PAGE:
Africa’s best 4x4

2013-04-27 00:00

PAY no attention to what the okes at the ski-boat club try to tune you about 4x4 bakkies.

Up until Thursday this week, Africa had only two really unstoppable 4x4 vehicles — the Land Cruiser and the Unimog.

Now there is a third 4x4 that slots in between the Cruiser and mighty ’mog, but which can kick dust on to both these vehicles’ headlights, as well as mud or rocks. It is called the Daily 4x4 and is built by the Fiat Group’s truck subsidiary, Iveco, Europe's third-biggest seller of heavy commercial vehicles.

The MD of Iveco SA, Bob Lowden, said all the company’s expertise in building a complete range of trucks went into their latest light commercial vehicle.

It offered the best-priced combination of crew-seating, payload and off-road performance especially for mining contractors who have to obey the stringent vehicle safety standards in open- pit mines and plantations, Lowden said.

The Daily cab seats a crew of six, carries just shy of 1,5 tons on the bin and pulls a 3,5 ton braked trailer.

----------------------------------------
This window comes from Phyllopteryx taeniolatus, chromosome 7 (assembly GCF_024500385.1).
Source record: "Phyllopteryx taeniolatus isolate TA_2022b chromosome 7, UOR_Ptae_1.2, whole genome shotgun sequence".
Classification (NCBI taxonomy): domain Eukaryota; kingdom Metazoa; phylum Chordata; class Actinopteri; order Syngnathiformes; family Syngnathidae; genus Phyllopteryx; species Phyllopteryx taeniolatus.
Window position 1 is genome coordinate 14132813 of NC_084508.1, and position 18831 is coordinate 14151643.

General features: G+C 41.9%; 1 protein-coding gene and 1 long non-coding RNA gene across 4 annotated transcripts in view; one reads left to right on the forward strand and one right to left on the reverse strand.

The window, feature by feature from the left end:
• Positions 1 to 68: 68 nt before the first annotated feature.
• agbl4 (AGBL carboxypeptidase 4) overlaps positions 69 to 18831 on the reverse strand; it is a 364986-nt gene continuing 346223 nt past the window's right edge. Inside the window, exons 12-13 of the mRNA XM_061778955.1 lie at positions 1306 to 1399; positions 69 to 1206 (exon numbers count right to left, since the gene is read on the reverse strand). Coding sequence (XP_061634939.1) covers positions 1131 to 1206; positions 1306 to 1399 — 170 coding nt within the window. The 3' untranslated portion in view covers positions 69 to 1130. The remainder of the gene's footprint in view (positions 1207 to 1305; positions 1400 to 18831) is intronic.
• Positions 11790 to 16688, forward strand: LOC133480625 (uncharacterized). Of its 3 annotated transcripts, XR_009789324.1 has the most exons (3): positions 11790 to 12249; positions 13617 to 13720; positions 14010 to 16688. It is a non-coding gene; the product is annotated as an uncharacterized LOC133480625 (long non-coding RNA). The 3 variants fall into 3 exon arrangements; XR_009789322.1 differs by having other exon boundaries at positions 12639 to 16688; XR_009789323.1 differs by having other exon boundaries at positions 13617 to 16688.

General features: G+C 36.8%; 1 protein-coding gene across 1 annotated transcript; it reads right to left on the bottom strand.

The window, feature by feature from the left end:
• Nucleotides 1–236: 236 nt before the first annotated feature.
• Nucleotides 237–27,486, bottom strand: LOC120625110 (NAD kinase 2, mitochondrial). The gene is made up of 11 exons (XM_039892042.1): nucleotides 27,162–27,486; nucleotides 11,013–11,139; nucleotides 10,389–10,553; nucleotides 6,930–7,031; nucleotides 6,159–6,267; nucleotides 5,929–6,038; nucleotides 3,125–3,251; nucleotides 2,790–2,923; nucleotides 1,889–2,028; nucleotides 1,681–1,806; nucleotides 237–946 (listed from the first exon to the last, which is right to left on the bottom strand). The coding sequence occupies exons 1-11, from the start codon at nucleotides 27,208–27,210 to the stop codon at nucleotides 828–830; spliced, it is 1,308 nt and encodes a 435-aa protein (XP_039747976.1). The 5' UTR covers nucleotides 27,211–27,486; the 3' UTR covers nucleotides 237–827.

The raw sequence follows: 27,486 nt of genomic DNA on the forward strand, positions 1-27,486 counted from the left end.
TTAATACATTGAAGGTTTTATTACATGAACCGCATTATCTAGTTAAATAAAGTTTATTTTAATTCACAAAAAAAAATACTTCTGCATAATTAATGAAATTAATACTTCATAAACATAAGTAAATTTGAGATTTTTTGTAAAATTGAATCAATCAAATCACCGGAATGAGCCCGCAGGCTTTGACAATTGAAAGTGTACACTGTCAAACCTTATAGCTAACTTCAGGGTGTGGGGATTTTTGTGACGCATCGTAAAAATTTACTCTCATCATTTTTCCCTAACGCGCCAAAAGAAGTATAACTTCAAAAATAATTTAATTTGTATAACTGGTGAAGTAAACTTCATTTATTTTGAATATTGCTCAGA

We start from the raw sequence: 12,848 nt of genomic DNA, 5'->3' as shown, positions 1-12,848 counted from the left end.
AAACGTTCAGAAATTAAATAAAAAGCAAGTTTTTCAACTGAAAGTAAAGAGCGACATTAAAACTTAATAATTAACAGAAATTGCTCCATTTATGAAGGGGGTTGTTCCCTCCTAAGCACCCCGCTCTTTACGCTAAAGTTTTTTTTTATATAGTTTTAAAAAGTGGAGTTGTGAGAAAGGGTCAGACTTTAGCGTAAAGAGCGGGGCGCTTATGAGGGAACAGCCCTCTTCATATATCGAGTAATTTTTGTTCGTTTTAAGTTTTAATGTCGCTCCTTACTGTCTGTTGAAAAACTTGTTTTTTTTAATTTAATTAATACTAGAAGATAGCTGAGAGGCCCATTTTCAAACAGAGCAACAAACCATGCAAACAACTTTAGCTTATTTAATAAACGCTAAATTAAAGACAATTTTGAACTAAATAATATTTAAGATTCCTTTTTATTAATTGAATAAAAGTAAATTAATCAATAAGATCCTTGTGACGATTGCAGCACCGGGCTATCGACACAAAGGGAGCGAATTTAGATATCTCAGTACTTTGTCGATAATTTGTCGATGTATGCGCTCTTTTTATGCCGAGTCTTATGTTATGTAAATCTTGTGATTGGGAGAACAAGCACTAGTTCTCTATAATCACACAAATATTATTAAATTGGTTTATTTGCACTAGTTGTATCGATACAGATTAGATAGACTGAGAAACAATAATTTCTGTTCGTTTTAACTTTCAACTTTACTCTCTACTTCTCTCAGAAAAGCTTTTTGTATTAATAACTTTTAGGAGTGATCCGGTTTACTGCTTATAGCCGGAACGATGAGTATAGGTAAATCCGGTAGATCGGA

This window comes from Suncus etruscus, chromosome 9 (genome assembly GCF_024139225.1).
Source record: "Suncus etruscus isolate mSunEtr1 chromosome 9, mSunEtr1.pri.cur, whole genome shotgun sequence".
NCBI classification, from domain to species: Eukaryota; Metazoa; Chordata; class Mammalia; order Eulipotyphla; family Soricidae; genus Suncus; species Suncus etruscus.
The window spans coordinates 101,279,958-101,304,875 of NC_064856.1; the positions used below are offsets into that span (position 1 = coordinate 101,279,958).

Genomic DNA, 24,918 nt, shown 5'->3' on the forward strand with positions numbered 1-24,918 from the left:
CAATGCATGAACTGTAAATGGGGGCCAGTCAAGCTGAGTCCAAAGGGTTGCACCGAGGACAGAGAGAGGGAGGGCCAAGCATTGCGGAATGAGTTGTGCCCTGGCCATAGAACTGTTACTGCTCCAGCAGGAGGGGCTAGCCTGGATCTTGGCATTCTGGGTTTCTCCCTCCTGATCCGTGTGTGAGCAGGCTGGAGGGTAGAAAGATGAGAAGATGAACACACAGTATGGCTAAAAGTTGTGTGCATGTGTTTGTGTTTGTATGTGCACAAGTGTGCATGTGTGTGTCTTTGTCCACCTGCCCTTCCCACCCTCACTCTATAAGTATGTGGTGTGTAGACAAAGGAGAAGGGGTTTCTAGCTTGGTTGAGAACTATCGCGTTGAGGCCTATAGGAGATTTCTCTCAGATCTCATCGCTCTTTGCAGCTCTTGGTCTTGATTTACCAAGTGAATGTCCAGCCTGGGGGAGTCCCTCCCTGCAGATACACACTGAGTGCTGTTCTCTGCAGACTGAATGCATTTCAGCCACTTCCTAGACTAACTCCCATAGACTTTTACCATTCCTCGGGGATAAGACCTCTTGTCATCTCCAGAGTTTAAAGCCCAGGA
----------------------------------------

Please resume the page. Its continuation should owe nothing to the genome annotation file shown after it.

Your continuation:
This is the vehicle for people who need to get a crew to work in in the rough and then take the them home on a tar road.

Impressive as these payloads are, the Daily 4X4’s real strength is a powerful, yet frugal twin-turbo 3,0-litre engine that permanently drives all four wheels through a six-speed transmission with two reduction gears.

The 16 valve, 170 HP common rail EEV diesel engine is mapped to generate its power at low revolutions, with 400 Nm generated between 1 250 and 3 000 rpm.

It can maintain this power delivery at a work rate of 125 kW between 3 000 and 3 500 rpm, ensuring superb driving comfort and reduced fuel consumption.

Like the Unimog, the Daily 4x4 comes with differential locks on both axles and the transfer case, all of which are controlled from the dashboard.

With just the transfer casing locked to ensure that both axles turn in unison, I hitched first and idled up a rocky, 30-degree slope as if it where a level tar road.

Depending in which of the 24 gear ratios you are, the Daily 4x4 can cruise at 110 km/h, or crawl at less than 1 km/h.

Iveco sold the first 40 Daily 4x4 units sight unseen off the ship before the buyers even knew what they would pay for the crew cab or single cab.

Luckily for the buyers, Lowden kept prices for the Iveco Daily 4x4 aggressively competitive with the aim of doubling the company’s sales this year.

Compared to its main rivals, it costs about a third of a Unimog and about a grand more than the 79 series of Land Cruisers.


Single cab chassis: R555 000

Crew cab chassis: R575 000

• Read The Witness business next week on Iveco’s plans for KwaZulu-Natal dealerships.

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